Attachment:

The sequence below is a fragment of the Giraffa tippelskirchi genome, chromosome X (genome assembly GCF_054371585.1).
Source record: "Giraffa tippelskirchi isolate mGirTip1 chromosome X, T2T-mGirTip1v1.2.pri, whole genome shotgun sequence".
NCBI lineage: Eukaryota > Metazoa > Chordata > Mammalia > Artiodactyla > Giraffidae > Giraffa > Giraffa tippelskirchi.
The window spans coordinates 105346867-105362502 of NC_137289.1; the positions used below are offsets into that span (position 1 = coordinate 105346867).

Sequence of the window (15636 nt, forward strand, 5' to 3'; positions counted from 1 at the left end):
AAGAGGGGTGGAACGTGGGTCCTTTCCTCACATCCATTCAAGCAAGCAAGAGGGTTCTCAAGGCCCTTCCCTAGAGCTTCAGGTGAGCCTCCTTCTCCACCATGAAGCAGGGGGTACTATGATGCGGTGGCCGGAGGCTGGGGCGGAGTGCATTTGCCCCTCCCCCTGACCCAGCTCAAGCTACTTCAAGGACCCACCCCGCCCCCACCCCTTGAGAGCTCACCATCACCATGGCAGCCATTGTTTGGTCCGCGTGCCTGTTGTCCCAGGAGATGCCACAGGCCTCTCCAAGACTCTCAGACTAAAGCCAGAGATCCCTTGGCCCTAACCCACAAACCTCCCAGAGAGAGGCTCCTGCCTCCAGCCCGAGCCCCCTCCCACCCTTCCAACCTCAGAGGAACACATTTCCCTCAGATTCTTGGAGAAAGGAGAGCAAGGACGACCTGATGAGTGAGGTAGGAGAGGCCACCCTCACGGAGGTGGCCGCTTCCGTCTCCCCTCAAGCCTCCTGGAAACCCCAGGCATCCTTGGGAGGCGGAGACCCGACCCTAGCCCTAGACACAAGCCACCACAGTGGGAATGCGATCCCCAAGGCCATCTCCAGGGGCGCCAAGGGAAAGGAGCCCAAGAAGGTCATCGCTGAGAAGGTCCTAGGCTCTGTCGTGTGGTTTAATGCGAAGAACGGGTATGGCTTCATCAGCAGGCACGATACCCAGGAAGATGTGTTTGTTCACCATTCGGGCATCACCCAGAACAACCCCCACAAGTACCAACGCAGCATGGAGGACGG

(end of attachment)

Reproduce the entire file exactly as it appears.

The sequence below is a fragment of the Giraffa tippelskirchi genome, chromosome X (genome assembly GCF_054371585.1).
Source record: "Giraffa tippelskirchi isolate mGirTip1 chromosome X, T2T-mGirTip1v1.2.pri, whole genome shotgun sequence".
NCBI lineage: Eukaryota > Metazoa > Chordata > Mammalia > Artiodactyla > Giraffidae > Giraffa > Giraffa tippelskirchi.
The window spans coordinates 105346867-105362502 of NC_137289.1; the positions used below are offsets into that span (position 1 = coordinate 105346867).

Sequence of the window (15636 nt, forward strand, 5' to 3'; positions counted from 1 at the left end):
AAGAGGGGTGGAACGTGGGTCCTTTCCTCACATCCATTCAAGCAAGCAAGAGGGTTCTCAAGGCCCTTCCCTAGAGCTTCAGGTGAGCCTCCTTCTCCACCATGAAGCAGGGGGTACTATGATGCGGTGGCCGGAGGCTGGGGCGGAGTGCATTTGCCCCTCCCCCTGACCCAGCTCAAGCTACTTCAAGGACCCACCCCGCCCCCACCCCTTGAGAGCTCACCATCACCATGGCAGCCATTGTTTGGTCCGCGTGCCTGTTGTCCCAGGAGATGCCACAGGCCTCTCCAAGACTCTCAGACTAAAGCCAGAGATCCCTTGGCCCTAACCCACAAACCTCCCAGAGAGAGGCTCCTGCCTCCAGCCCGAGCCCCCTCCCACCCTTCCAACCTCAGAGGAACACATTTCCCTCAGATTCTTGGAGAAAGGAGAGCAAGGACGACCTGATGAGTGAGGTAGGAGAGGCCACCCTCACGGAGGTGGCCGCTTCCGTCTCCCCTCAAGCCTCCTGGAAACCCCAGGCATCCTTGGGAGGCGGAGACCCGACCCTAGCCCTAGACACAAGCCACCACAGTGGGAATGCGATCCCCAAGGCCATCTCCAGGGGCGCCAAGGGAAAGGAGCCCAAGAAGGTCATCGCTGAGAAGGTCCTAGGCTCTGTCGTGTGGTTTAATGCGAAGAACGGGTATGGCTTCATCAGCAGGCACGATACCCAGGAAGATGTGTTTGTTCACCATTCGGGCATCACCCAGAACAACCCCCACAAGTACCAACGCAGCATGGAGGACGG